While static head–trunk orientation is mostly perceived by cervical proprioception, the process of perceiving dynamic head–trunk orientation is more complicated. Dynamic head–trunk orientation actively engages head and trunk movements requiring the integration of perceptual feedback from both regions. Dynamic head–trunk orientation is perceived and controlled by the well-orchestrated coordination of cervical proprioception, visual feedback, and vestibular feedback, as described in Figure 1. While proprioception is important, it alone cannot provide holistically accurate perception of the head–trunk orientation under all conditions. The visual and/or vestibular feedback contribute to perceiving the head orientation, which plays an important role in perceiving dynamic head–trunk orientation especially when the trunk not rotated and aid in providing accurate feedback for the relative position of the head and trunk.
Figure 1. Visual feedback, vestibular feedback, and cervical proprioceptive feedback all major contributors to the head–trunk orientation.
Although we know that multiple sensory modalities work in harmony to perceive dynamic head–trunk orientation, as investigated in studies of coordination between cervical proprioception and vestibular feedback (Karnath, 1994; Gdowski and Mccrea, 2000; Luan et al., 2013) and between visual and vestibular feedback (McConville et al., 1994; Karnath et al., 2002), quantification of the contribution of each sensory modality in relation to one another is still missing. This study aims to garner a better understanding of the contribution of each of these the three sensory modalities contributions to the perception of dynamic head–trunk orientation. We are especially interested in the impact of the nervous system’s natural compensation of a limited modality by the intrinsic up-regulation of the remaining sensory modalities.
We first hypothesize that the lack of dynamic cervical proprioception (i.e., cervical proprioception detecting the dynamics of neck rotation) cannot be naturally compensated by visual and vestibular feedback, in dynamic head–trunk orientation. This line of thought derives from the belief that cervical proprioception is the sensory modality the body relies on the most for dynamic head–trunk orientation. Note that proprioception around the cervical area (i.e., cervical proprioception) is specialized for perceiving the head–trunk orientation, while visual and vestibular feedbacks indirectly contribute to the head–trunk orientation via an extrinsic reference frames or perception of head rotation itself. We also hypothesize that both visual and vestibular feedback provide information redundant to that provided by cervical proprioception, in dynamic head–trunk orientation. In other words, the dynamic head–trunk orientation error will not be changed by the lack of visual and/or vestibular feedback. Indeed, prior works suggested that up-regulation of cervical proprioception could successfully compensate for the lack of vestibular or visual functions (Schweigart et al., 2002; Nunzio and Schieppati, 2006). However, without an analytical test to measure and provide quantitative data on the contribution of each of these sensory modalities, the capability to analyze and predict this compensatory effect will remain uncertain.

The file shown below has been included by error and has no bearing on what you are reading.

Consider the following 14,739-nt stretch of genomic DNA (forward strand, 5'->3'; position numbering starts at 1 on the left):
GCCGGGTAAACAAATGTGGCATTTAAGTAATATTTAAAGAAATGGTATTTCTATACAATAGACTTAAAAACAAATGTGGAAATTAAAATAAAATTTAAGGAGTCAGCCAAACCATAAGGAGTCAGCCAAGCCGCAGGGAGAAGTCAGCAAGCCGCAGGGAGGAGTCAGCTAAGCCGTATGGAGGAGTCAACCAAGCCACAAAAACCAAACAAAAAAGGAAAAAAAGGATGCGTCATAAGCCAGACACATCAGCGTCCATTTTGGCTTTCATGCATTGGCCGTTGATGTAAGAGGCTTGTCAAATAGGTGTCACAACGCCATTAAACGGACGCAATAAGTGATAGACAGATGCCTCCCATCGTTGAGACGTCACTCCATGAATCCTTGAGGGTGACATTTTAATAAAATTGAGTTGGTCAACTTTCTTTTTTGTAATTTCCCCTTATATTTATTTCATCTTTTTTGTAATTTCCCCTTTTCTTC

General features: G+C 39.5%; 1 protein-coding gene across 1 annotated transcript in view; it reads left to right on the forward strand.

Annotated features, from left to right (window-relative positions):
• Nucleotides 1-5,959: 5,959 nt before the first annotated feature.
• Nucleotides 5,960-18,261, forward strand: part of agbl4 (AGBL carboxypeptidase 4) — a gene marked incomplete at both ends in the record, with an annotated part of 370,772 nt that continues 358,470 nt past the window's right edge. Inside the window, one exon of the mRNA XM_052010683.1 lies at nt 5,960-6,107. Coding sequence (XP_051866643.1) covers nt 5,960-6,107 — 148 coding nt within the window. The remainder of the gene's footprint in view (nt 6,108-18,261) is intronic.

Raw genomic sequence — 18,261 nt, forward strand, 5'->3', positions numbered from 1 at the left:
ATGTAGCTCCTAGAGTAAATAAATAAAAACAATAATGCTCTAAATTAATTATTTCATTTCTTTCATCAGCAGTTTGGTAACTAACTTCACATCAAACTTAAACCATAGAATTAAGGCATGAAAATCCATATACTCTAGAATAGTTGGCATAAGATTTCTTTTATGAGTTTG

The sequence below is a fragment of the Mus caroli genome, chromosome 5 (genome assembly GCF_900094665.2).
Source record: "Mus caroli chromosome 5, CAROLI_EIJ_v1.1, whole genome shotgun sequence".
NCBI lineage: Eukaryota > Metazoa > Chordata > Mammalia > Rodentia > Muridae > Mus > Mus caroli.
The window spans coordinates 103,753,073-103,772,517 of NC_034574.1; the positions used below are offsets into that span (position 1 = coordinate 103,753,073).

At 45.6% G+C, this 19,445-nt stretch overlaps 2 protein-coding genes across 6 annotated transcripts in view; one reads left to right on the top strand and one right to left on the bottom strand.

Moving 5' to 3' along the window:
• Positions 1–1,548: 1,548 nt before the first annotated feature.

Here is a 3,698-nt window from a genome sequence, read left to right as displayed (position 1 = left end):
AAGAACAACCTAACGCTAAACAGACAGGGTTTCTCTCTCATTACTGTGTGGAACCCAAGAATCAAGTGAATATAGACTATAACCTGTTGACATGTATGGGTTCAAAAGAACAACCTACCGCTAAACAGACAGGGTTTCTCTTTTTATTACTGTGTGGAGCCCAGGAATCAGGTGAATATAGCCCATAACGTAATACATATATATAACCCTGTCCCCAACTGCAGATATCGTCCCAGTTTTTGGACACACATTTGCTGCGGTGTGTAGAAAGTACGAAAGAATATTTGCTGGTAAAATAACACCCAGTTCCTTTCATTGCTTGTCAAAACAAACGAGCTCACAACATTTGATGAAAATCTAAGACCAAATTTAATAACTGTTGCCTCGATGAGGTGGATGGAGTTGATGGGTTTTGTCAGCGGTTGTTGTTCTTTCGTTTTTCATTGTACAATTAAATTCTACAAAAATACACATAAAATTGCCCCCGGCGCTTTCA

Materials and Methods
Data Analysis Using Bias and Variance
The data were analyzed by two metrics; bias was defined as the signed difference between the head orientation angle at the beginning and the head orientation angle at return, and variance was defined as the absolute (unsigned) difference between the average of head orientation angles at return and each of the actual head orientation angle at return (Westgard and Lott, 1981). Accordingly, bias indicates the difference from the target orientation angle (i.e., accuracy measure) and variance indicates the difference from the average of biased orientation angle (i.e., precision measure). See Figure 2 for graphical description of bias and variance.